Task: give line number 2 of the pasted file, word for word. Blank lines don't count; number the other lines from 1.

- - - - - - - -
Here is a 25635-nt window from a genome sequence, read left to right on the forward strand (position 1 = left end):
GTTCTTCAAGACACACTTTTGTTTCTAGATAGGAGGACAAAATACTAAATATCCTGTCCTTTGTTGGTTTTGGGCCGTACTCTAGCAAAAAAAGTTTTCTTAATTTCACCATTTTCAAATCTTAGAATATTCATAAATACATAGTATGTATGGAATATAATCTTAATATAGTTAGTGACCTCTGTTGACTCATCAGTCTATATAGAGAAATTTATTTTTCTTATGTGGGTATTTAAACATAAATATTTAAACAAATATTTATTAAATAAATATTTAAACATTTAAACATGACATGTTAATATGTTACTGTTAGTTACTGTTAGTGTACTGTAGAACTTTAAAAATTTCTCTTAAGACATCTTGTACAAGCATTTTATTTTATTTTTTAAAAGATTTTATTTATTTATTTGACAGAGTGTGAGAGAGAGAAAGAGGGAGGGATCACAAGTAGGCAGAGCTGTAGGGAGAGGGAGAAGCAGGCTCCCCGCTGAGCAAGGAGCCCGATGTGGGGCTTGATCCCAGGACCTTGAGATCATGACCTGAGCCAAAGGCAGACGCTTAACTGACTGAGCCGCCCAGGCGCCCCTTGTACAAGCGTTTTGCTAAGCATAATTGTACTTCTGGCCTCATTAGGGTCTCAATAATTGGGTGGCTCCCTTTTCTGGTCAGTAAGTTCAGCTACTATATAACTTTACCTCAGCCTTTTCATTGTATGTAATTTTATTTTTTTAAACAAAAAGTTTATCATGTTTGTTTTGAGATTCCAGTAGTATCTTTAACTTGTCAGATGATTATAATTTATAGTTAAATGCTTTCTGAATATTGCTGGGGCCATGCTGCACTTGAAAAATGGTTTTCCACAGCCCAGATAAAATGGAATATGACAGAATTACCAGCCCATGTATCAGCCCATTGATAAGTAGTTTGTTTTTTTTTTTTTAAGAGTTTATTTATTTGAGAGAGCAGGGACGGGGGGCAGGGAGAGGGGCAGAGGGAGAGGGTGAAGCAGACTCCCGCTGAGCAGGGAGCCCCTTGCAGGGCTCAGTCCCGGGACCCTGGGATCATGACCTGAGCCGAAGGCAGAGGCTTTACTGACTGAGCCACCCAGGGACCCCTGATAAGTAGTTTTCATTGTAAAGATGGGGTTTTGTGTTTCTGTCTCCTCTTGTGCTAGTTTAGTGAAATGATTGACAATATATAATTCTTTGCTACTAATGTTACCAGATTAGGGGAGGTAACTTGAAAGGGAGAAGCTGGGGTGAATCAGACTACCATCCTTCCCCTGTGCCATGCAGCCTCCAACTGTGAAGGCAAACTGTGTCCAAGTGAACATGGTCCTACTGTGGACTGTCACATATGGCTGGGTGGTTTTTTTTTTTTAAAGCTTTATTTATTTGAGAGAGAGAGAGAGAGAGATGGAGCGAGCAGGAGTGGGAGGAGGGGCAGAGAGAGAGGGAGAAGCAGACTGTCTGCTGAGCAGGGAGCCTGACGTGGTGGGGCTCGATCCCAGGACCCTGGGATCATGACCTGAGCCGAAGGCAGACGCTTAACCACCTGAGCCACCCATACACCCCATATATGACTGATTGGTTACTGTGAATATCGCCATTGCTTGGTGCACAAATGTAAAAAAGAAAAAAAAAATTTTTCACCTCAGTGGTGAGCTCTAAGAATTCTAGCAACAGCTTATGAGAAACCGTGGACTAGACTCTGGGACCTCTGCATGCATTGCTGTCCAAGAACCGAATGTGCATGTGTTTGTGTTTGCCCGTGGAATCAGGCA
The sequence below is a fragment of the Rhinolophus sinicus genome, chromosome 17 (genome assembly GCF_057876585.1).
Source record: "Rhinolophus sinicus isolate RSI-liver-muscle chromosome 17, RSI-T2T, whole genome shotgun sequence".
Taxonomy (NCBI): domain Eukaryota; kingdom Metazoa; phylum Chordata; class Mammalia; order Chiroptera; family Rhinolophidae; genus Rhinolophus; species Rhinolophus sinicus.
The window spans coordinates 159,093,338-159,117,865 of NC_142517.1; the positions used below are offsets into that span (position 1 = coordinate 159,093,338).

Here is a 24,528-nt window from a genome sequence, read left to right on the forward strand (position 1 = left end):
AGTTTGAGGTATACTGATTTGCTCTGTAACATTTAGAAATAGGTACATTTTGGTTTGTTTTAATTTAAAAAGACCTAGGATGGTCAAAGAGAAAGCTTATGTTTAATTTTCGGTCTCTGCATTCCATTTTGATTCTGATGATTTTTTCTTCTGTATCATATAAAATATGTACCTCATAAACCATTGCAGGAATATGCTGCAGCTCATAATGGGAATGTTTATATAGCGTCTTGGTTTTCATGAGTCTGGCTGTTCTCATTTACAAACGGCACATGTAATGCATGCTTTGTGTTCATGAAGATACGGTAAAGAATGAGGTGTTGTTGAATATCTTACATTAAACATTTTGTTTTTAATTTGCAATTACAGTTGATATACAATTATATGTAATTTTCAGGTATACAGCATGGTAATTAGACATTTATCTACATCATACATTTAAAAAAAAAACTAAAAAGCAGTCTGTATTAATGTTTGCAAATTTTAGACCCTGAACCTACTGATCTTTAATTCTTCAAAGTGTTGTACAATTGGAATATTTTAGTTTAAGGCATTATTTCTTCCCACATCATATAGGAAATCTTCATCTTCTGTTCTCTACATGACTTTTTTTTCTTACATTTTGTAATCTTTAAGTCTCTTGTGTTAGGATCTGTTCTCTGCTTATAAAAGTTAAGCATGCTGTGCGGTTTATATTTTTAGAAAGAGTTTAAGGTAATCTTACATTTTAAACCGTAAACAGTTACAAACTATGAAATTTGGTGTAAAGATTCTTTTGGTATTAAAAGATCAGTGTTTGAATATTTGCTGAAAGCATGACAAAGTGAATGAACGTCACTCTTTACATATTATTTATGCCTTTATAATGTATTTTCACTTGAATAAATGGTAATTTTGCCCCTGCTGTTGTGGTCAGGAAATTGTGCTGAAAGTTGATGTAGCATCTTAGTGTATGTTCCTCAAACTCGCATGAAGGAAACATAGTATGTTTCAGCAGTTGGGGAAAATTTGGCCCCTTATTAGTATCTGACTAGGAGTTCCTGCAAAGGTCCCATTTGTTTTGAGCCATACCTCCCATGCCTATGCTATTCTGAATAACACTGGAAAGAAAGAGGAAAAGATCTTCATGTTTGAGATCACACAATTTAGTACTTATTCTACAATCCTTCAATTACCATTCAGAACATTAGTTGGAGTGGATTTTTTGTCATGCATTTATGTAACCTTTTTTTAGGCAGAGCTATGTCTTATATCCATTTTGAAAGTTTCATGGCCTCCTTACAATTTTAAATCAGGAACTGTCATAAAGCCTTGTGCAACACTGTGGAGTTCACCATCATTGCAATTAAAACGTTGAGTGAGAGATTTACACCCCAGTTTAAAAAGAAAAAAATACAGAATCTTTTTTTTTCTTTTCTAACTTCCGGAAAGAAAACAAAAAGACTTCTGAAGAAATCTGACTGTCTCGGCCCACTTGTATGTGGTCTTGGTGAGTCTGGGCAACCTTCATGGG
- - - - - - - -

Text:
GTTCTTCAAGACACACTTTTGTTTCTAGATAGGAGGACAAAATACTAAATATCCTGTCCTTTGTTGGTTTTGGGCCGTACTCTAGCAAAAAAAGTTTTCTTAATTTCACCATTTTCAAATCTTAGAATATTCATAAATACATAGTATGTATGGAATATAATCTTAATATAGTTAGTGACCTCTGTTGACTCATCAGTCTATATAGAGAAATTTATTTTTCTTATGTGGGTATTTAAACATAAATATTTAAACAAATATTTATTAAATAAATATTTAAACATTTAAACATGACATGTTAATATGTTACTGTTAGTTACTGTTAGTGTACTGTAGAACTTTAAAAATTTCTCTTAAGACATCTTGTACAAGCATTTTATTTTATTTTTTAAAAGATTTTATTTATTTATTTGACAGAGTGTGAGAGAGAGAAAGAGGGAGGGATCACAAGTAGGCAGAGCTGTAGGGAGAGGGAGAAGCAGGCTCCCCGCTGAGCAAGGAGCCCGATGTGGGGCTTGATCCCAGGACCTTGAGATCATGACCTGAGCCAAAGGCAGACGCTTAACTGACTGAGCCGCCCAGGCGCCCCTTGTACAAGCGTTTTGCTAAGCATAATTGTACTTCTGGCCTCATTAGGGTCTCAATAATTGGGTGGCTCCCTTTTCTGGTCAGTAAGTTCAGCTACTATATAACTTTACCTCAGCCTTTTCATTGTATGTAATTTTATTTTTTTAAACAAAAAGTTTATCATGTTTGTTTTGAGATTCCAGTAGTATCTTTAACTTGTCAGATGATTATAATTTATAGTTAAATGCTTTCTGAATATTGCTGGGGCCATGCTGCACTTGAAAAATGGTTTTCCACAGCCCAGATAAAATGGAATATGACAGAATTACCAGCCCATGTATCAGCCCATTGATAAGTAGTTTGTTTTTTTTTTTTTAAGAGTTTATTTATTTGAGAGAGCAGGGACGGGGGGCAGGGAGAGGGGCAGAGGGAGAGGGTGAAGCAGACTCCCGCTGAGCAGGGAGCCCCTTGCAGGGCTCAGTCCCGGGACCCTGGGATCATGACCTGAGCCGAAGGCAGAGGCTTTACTGACTGAGCCACCCAGGGACCCCTGATAAGTAGTTTTCATTGTAAAGATGGGGTTTTGTGTTTCTGTCTCCTCTTGTGCTAGTTTAGTGAAATGATTGACAATATATAATTCTTTGCTACTAATGTTACCAGATTAGGGGAGGTAACTTGAAAGGGAGAAGCTGGGGTGAATCAGACTACCATCCTTCCCCTGTGCCATGCAGCCTCCAACTGTGAAGGCAAACTGTGTCCAAGTGAACATGGTCCTACTGTGGACTGTCACATATGGCTGGGTGGTTTTTTTTTTTTAAAGCTTTATTTATTTGAGAGAGAGAGAGAGAGAGATGGAGCGAGCAGGAGTGGGAGGAGGGGCAGAGAGAGAGGGAGAAGCAGACTGTCTGCTGAGCAGGGAGCCTGACGTGGTGGGGCTCGATCCCAGGACCCTGGGATCATGACCTGAGCCGAAGGCAGACGCTTAACCACCTGAGCCACCCATACACCCCATATATGACTGATTGGTTACTGTGAATATCGCCATTGCTTGGTGCACAAATGTAAAAAAGAAAAAAAAAATTTTTCACCTCAGTGGTGAGCTCTAAGAATTCTAGCAACAGCTTATGAGAAACCGTGGACTAGACTCTGGGACCTCTGCATGCATTGCTGTCCAAGAACCGAATGTGCATGTGTTTGTGTTTGCCCGTGGAATCAGGCA